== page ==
Many of you have experienced the sticker shock filling a prescription, especially if you don't have prescription insurance. Unlike the cost of most goods and services in a free market economy, which are kept in check by competition and other free market forces, the cost of medications has been skyrocketing because of the lack of these controls. So where most goods will cost twice the wholesale cost and four times the cost of production, medications often cost 64,000 percent more than the cost of production!
Meanwhile, the cost of the exact same pill can vary by over 1000 percent from one drugstore to another. In addition, the cost to somebody without health insurance is often five to ten times as high as what the insurance company needs to pay, as they have been able to negotiate down the drug prices. So if you don't have insurance, and even if you do, you may walk out of the drugstore feeling, well, financially wiped. Unless you know these tricks!
- Compare prices at different pharmacies before you buy. For example the medication Ambien, which is often needed to help sleep in people with CFS and fibromyalgia, costs about $4 for each 10 mg tablet. So if you need 90 tablets and your insurance company won't pay for it, it will cost you about $360. So say you decide to get the generic instead. For the exact same tablet, the price will vary from nine cents per pill at Costco, to over $3 a pill at many other pharmacies. This is the case for many medications. So with a simple phone call, you can end up paying $8 for the three months of Ambien instead of $270.
In general, you'll find the best prices at Costco, with Walmart having a number of common medications that they price very low, while they charge very high amounts for others. So call and ask. Another helpful tip? You don't have to be a Costco member to use the pharmacy. When they ask for your Costco card at the entrance, simply tell them you're going to the pharmacy, and they will waive you right in.
- A wonderful tool? Get a free app called GoodRx or go to www.goodRx.com. Type in the medication name, strength, and quantity, and they will give you the negotiated price they have obtained for the pharmacies near you. Very often, I have found this to be over 90 percent less than what you would pay otherwise. And it will save you a bunch of phone calls. This app/website is outstanding.
- An important thing to know? For most medications, including compounded medications, you pay by the pill, not by the pill strength. So as an example, for the medication Viagra, it will cost over $50 a pill for a 100 mg tablet. It will cost almost exactly the same amount for a 25 mg or 50 mg tablet. So if you're getting 50 mg tablets, you can save 50 percent by simply getting 100 mg tablets and cutting them in half. This is the case for almost all medications. So a simple $7 pill cutter can save you thousands of dollars.
- In the vast majority of cases, the generic medication is exactly the same as the expensive brand-name. When I get medications, I will get the generic. Some people will find though, that the brand name will work better. A simple approach? Simply get the first month worth of the medication as the brand name, and then get the generic for refills. This way, in the rare event that they are not working the same for you, you will know.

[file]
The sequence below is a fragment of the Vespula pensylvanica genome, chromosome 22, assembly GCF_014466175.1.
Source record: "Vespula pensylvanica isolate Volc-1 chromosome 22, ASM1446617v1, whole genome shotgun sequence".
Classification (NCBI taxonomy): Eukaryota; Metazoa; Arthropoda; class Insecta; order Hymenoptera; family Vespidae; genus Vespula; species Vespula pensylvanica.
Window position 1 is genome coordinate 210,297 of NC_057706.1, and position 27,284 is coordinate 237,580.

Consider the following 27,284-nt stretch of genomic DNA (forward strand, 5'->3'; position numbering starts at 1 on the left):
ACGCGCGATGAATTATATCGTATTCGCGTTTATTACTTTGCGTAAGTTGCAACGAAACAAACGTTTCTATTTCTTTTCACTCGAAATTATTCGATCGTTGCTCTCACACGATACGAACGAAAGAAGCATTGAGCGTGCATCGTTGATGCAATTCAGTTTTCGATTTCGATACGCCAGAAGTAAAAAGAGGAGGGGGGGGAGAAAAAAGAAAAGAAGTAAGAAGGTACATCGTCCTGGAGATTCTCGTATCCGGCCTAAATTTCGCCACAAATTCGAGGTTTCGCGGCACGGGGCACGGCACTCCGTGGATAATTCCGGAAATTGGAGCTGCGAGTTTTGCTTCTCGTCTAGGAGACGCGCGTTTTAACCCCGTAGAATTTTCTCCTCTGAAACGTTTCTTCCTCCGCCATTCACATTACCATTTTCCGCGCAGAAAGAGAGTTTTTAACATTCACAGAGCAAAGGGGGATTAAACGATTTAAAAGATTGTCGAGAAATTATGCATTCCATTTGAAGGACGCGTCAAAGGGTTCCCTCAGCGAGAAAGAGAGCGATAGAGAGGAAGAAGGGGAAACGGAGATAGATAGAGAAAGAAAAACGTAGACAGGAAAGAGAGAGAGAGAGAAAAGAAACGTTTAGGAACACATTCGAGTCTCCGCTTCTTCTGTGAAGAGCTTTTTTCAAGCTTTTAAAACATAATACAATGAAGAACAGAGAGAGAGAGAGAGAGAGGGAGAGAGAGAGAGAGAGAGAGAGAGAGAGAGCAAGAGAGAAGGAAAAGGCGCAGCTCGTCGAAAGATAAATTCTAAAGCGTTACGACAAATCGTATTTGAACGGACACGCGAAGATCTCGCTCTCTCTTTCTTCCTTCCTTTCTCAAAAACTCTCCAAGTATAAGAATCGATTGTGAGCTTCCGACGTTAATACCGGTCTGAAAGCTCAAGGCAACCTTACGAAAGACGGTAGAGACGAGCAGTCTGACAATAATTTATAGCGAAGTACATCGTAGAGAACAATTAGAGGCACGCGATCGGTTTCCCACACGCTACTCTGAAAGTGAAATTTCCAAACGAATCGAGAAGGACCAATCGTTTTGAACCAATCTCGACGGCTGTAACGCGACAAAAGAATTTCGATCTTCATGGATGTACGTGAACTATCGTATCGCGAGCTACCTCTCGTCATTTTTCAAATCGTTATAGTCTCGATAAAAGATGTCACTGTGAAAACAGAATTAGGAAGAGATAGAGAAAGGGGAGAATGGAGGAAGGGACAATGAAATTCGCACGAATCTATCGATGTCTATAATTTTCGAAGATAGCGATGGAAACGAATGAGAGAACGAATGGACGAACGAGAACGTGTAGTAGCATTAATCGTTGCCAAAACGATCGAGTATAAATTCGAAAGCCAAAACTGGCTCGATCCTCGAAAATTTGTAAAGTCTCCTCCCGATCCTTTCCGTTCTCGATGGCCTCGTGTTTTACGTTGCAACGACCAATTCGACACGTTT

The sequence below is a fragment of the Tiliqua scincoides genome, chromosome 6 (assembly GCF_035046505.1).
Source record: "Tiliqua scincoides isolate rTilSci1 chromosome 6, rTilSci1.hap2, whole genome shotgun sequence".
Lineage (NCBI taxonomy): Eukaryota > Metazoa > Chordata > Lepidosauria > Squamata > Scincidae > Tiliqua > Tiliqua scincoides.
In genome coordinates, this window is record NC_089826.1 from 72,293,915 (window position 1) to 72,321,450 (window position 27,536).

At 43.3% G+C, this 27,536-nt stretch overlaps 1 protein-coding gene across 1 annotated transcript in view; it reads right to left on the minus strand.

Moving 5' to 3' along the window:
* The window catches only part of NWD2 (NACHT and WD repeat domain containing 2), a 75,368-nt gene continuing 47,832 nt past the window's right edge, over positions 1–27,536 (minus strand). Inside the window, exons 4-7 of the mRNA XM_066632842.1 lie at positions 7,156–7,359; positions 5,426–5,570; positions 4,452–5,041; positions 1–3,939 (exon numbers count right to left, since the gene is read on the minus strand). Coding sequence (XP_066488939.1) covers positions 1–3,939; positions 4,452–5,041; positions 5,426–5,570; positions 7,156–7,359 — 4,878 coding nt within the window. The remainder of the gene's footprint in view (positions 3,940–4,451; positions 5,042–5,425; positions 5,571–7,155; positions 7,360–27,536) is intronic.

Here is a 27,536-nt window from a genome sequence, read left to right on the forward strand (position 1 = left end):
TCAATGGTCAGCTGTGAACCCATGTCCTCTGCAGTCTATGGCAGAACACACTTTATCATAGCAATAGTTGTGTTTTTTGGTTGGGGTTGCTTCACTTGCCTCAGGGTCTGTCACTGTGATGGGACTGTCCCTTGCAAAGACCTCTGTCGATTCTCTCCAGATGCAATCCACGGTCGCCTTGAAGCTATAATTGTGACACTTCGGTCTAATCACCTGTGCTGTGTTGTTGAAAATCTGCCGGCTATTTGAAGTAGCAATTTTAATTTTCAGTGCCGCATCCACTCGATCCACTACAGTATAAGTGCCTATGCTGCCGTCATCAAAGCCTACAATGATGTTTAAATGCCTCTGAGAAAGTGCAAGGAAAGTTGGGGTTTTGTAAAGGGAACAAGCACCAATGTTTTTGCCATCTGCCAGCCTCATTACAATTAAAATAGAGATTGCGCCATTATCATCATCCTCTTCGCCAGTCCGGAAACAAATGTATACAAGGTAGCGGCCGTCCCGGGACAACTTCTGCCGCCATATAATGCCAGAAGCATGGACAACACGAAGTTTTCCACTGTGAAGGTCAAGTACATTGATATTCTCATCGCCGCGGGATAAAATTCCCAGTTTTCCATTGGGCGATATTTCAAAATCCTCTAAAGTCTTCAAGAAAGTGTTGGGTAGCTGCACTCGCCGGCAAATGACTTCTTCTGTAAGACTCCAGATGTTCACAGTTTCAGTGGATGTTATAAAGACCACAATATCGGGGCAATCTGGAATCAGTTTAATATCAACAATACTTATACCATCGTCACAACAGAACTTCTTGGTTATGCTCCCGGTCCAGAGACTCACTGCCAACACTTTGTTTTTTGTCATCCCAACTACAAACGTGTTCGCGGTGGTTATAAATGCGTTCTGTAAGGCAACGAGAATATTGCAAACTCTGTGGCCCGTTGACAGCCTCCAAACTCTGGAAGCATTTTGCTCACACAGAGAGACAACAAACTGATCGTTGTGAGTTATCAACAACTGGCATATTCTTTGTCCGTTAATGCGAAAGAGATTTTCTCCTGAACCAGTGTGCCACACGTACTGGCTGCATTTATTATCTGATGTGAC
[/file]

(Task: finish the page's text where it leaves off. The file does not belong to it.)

- Medication patents are supposed to expire after 20 years, at which time the medication can go generic. But some medications are so profitable that the drug companies will either pay the generic companies not to make a generic, or will file expensive legal action against companies that try to make a generic. For example, the medication Viagra is over 20 years old, but still not available in generic. But here is the secret. Although not available in generic for erectile dysfunction, it is available as a 20 mg generic for pulmonary hypertension. So ask your doctor to write for Sildenafil 20 mg instead of Viagra. These will cost 60 cents a pill using the GoodRx App or website. So even if you need five of them to get the 100 mg dose, this will cost you $3 instead of $50!
- For many medications, market manipulations going on in the pharmaceutical industry has resulted in even the generics costing way more than they should relative to the cost of producing the pill. For some medications, here is another trick. See if your compounding pharmacy is able to make that medication and what it would cost them to make it.
So where fluconazole (Diflucan) 200 mg used to cost about $30 for 50 tablets, it now costs over $300 at most pharmacies, even for the generic. Using the GoodRx app will bring it down to $103. But if a compounding pharmacy makes it, you can often get it for under $30. The hack? The doctor has to order some difference in how it's made that sets it apart from what you can find in the drugstore for them to legally be able to make it. So your doctor can order a 210 mg tablet, or have a capsule made with low allergen components.
For example, when you heard all over the news about the one pharmaceutical company trying to gouge the public by charging obscene prices for an old antiparasitic, what you didn't hear about was that compounding pharmacies were making the same pill for less than a dollar each. Where 50 mg a day of testosterone cream can cost over $500 a month, compounding pharmacies can make it for $15–$30 a month. Simple!
- Often the best option is to work with a holistic practitioner to find natural alternatives, which are commonly more effective, generally much lower cost, and almost always much safer.
- As you feel better, remember to ask the doctor if you can lower the dose or stop the medication. Doctors are often too busy to think about this unless you remind them.
With these life hacks, you can slash your medication costs!
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